I learned the other day that one of my mother’s Christmas novels, Let It Snow, is being made into a Hallmark Christmas movie. A very exciting announcement for a woman who, at the tender age of let’s say less than eighty but in shouting distance of it, enjoys a fantastic success. Her thirty four novels include another book transformed into a movie, Spirit Lost—her only ghost novel.
She has reached the coveted position of being a New York Times bestselling novelist—more than once. Her books have been translated into German, Finnish, Hebrew, Russian, Turkish, French, Portuguese, Spanish, Dutch, Serbo-Croatian, Swedish, Danish, and Polish. She’s beloved to her fan base which, on Facebook, includes more than 70,000 followers.
This is the grandmother my children know. This the Nanny of fame. We visit her and sleep in rooms with bookshelves sprinkled with the various editions of her novels. When she told my oldest daughter about the book-to-movie transformation (Hallmark is calling it Nantucket Noel), my daughter took it in stride. Nanny is a big deal and she knows it.
But here’s a secret about my mother. And it’s one that is so critical and relevant and powerful that I have to tell not just my children but everyone else, all my yoga students, all my friends, all my followers, all my ever-so-much smaller fan base.
Back when I was a girl, my mother had years when she did not sell a book. More than that, she had years when she did not make a dollar.
Not a dollar.
She often played the Donna Summer classic for us, “She Works Hard for Her Money.” And she did. For many years a single mother with only the unpredictable income from her novels to support us, she worked hard and then she worked harder.
I wonder, in all those years when my mother did not have success, did not have a Hallmark contract, did not make any money off of her writing, what did she think? Did she think, “I’m a failure. I should give up. I’ll never make it.” Did she, like us, think, “this is a sign that I shouldn’t write. This is a sign that I am no good.”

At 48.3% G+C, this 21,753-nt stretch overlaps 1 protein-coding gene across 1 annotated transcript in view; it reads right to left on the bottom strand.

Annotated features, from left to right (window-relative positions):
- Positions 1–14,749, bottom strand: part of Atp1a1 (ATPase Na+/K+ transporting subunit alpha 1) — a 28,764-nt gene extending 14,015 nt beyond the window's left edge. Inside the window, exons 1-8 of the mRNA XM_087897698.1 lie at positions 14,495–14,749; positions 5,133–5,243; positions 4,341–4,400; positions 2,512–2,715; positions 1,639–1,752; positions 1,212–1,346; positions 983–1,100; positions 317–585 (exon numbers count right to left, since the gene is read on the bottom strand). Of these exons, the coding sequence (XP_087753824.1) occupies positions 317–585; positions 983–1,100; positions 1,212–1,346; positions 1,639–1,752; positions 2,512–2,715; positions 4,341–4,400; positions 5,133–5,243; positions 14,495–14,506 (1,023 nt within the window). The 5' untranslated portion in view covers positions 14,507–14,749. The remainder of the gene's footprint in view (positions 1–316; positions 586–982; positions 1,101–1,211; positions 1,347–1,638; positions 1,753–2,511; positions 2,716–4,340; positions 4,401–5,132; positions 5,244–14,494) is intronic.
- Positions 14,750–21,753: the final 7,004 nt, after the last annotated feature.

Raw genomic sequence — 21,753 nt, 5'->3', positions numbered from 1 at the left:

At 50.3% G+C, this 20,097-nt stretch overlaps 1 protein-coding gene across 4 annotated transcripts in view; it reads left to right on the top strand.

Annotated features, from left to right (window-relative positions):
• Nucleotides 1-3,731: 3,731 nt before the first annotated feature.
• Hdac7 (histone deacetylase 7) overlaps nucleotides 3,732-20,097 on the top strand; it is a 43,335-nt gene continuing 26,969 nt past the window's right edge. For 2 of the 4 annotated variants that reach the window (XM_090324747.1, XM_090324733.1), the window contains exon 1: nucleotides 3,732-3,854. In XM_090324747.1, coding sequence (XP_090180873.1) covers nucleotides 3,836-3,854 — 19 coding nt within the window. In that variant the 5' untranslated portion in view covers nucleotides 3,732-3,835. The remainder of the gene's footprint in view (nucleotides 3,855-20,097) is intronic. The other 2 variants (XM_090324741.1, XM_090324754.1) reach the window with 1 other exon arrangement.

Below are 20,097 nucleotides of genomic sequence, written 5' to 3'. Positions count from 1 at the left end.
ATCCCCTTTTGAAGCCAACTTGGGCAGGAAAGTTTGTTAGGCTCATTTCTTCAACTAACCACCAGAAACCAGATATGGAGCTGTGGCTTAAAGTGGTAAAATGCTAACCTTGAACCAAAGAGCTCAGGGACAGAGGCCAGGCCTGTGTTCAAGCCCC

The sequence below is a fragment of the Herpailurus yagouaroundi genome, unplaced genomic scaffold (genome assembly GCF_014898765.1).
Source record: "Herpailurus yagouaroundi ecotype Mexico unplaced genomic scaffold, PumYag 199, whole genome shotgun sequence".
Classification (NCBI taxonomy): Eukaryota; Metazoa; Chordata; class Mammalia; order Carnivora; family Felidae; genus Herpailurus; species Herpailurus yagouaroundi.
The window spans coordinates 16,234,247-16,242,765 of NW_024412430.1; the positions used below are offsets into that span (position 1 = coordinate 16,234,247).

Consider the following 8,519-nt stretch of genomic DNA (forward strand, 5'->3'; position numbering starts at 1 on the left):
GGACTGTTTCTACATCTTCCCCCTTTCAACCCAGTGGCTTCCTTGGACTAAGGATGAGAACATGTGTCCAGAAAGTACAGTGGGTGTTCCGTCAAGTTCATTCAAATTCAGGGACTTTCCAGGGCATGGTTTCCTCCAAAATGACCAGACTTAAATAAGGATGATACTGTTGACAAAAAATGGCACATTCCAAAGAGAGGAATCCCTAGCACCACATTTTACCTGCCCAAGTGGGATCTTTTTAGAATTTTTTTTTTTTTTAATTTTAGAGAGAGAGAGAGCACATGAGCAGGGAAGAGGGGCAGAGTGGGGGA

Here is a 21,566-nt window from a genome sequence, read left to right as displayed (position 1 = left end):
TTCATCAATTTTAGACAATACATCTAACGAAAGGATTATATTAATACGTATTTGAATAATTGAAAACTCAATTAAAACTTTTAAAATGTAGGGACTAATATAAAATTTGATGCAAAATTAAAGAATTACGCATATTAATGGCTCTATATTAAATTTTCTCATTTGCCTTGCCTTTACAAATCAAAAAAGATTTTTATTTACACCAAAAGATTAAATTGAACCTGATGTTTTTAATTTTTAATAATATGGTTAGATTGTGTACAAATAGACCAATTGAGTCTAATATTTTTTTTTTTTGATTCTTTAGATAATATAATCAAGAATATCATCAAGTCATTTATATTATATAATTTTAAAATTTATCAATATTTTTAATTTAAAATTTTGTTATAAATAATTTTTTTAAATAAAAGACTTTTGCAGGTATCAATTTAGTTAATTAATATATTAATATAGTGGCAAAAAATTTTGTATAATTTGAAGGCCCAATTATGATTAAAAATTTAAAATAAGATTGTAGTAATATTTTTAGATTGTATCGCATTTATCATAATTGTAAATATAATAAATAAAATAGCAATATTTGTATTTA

My mother has published her entire adult life, but her largest commercial success has in fact come in the more recent decade. I know that she has written because she loves it and because as a girl she wanted to do one thing and one thing only: write.
But in the modern moment in time, instant success is the measure of all success. Big money is the marker of achievement. Speaking with my teenagers the other day, I reminded them, as we discussed colleges, that I myself had gone to the best women’s college in the country followed by graduate school at Yale Divinity School where I received a full merit scholarship. I explained that I came in as one of the top 10% of new students. There was even a name for my group of scholars—though I have long forgotten it.
My oldest child looked at me as if he’d never heard this information before. Then he said, “But then why aren’t you….” He searched around for the word.
“More?” I asked. “More important? More successful? More full of money?”
“Yeah, I guess,” he said.
He wanted to know why I hadn’t done more with my degrees, I suppose. I explained to all my children that I made multiple conscious decisions about how I wanted to live, how I wanted to serve and who I wanted to be. It has been my i
ntegrity to keep walking that path—as yoga teacher, minister, spiritual teacher and mother—for twenty years.
My mother and I, in many ways, have little in common. But this she taught me, this internal dignity of purpose and calling. When I feel like giving up, which is so often, I think of her. When I think of the 30 agents I’ve sent my new novel to and the long list of rejections, I think of her. When I think of my Youtube channel and how mysterious it is to me that some people have a million followers but I can barely amass 200, I think of her. When I find myself working with the smallest of groups and the smallest of dollars, I think of her.
And I don’t think of her at this moment—here, now, reaching, perhaps, the height of her career. I think of her working in her study in our house in Williamstown having no idea if she would publish again or where the money would come from.
It is more powerful than the simple never give up message, but it is not different. I want my children to know the version of my mother who I knew so that they can take that lesson with them everywhere they go. We aren’t just people who simply succeed. The time, the devotion, the effort, the energy, the perseverance, these are the ingredients of my mother’s tremendous success. And also the absolute love for what she does.
What would have happened if she did stop writing?
For me and you, and those of us not finding ourselves with the latest USA Today bestseller—or whatever name we may give the success we long to have—what is critical is to measure our days by their substance not their dollar amount. And, if we love what we do, to not stop doing it.
Word by word and line by line, a life is built, a story made. It is tremendous that she gets to enjoy this success but I want to remember, and I want my children to know, she did not do it for the praise. To work at what we love, isn’t it always it’s own reward?
We none of us know where we will end up if we keep going. And if we love what we do, to keep going is to live the life we’re here to live.